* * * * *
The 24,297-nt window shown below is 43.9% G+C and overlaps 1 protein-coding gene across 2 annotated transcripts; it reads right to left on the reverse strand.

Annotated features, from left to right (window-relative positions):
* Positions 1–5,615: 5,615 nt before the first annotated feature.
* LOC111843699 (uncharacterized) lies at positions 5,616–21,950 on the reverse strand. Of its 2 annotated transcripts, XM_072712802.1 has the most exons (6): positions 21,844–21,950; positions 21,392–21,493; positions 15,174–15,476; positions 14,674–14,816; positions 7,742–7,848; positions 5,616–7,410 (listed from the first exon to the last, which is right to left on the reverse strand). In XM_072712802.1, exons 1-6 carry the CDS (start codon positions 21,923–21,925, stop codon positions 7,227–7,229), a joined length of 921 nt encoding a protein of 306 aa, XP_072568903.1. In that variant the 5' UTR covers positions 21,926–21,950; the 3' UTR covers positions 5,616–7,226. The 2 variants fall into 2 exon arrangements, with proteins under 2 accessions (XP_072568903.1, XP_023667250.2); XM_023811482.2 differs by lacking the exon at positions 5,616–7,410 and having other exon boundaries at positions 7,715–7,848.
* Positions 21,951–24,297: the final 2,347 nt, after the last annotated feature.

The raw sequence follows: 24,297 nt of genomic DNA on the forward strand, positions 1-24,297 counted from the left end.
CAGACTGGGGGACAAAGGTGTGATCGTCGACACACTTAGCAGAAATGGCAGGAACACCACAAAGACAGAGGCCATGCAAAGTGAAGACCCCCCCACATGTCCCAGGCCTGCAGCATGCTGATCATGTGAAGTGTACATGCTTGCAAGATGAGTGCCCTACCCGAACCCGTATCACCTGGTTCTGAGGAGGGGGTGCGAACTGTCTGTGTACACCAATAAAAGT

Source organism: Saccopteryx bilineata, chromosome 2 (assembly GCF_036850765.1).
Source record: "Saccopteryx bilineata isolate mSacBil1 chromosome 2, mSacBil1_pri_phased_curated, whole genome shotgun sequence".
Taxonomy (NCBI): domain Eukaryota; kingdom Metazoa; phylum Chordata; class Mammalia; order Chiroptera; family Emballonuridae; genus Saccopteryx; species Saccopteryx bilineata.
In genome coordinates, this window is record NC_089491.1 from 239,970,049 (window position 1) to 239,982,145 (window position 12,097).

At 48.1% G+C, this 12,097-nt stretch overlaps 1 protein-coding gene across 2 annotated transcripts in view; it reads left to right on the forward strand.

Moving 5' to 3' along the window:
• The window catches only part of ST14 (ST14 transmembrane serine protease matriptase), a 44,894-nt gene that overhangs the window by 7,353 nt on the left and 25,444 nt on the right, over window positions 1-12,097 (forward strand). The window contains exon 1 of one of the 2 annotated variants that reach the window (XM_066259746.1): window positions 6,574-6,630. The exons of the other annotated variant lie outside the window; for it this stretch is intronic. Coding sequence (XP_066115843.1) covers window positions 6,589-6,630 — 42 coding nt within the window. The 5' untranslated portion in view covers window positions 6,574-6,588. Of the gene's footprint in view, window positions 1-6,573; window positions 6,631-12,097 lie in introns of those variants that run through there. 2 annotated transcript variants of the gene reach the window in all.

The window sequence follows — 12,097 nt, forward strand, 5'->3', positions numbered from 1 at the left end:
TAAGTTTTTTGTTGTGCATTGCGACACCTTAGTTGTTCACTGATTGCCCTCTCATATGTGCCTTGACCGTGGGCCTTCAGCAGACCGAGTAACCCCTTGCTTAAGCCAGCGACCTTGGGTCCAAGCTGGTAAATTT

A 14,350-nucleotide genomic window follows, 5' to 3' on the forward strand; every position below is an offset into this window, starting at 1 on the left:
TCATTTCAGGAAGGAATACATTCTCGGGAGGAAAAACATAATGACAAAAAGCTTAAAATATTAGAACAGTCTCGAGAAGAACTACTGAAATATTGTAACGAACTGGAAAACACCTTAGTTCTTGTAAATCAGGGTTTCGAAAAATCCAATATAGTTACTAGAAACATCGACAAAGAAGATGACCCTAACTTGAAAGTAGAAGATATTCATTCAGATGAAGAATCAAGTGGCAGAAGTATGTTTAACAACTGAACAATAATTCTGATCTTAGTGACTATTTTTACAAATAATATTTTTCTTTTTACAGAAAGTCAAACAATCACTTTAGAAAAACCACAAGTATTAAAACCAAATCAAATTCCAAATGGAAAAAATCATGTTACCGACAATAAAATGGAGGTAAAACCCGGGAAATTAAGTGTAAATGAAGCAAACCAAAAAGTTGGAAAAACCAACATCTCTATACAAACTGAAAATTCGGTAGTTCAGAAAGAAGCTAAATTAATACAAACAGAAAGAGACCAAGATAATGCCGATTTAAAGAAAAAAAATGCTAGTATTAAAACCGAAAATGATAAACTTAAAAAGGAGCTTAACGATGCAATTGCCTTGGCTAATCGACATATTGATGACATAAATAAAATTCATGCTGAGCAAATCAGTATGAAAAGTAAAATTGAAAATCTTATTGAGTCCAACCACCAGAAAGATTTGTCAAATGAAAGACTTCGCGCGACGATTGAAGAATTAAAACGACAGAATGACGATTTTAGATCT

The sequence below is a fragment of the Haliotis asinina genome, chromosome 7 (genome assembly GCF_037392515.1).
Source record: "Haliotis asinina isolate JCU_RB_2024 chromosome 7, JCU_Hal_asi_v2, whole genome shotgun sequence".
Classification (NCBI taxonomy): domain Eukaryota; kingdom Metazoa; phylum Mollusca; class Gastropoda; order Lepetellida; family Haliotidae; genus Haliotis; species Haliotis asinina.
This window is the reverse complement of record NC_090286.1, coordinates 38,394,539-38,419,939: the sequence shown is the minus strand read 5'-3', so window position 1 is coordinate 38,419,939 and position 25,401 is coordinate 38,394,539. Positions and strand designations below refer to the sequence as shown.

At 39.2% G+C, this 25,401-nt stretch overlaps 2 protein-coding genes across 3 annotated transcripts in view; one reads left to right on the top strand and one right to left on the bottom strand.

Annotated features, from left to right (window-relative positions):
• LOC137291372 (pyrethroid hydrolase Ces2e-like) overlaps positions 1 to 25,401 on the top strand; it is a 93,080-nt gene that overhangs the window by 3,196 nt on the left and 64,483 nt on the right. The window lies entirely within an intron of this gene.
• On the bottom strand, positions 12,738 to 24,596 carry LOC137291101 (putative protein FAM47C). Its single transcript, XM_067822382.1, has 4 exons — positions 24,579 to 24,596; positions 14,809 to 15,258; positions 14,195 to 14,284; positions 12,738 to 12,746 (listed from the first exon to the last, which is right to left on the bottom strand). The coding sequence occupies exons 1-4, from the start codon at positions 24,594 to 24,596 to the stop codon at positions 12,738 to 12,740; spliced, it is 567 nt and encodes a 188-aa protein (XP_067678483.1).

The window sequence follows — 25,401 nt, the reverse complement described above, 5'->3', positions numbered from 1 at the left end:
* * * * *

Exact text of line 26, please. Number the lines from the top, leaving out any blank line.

• On the bottom strand, positions 12,738 to 24,596 carry LOC137291101 (putative protein FAM47C). Its single transcript, XM_067822382.1, has 4 exons — positions 24,579 to 24,596; positions 14,809 to 15,258; positions 14,195 to 14,284; positions 12,738 to 12,746 (listed from the first exon to the last, which is right to left on the bottom strand). The coding sequence occupies exons 1-4, from the start codon at positions 24,594 to 24,596 to the stop codon at positions 12,738 to 12,740; spliced, it is 567 nt and encodes a 188-aa protein (XP_067678483.1).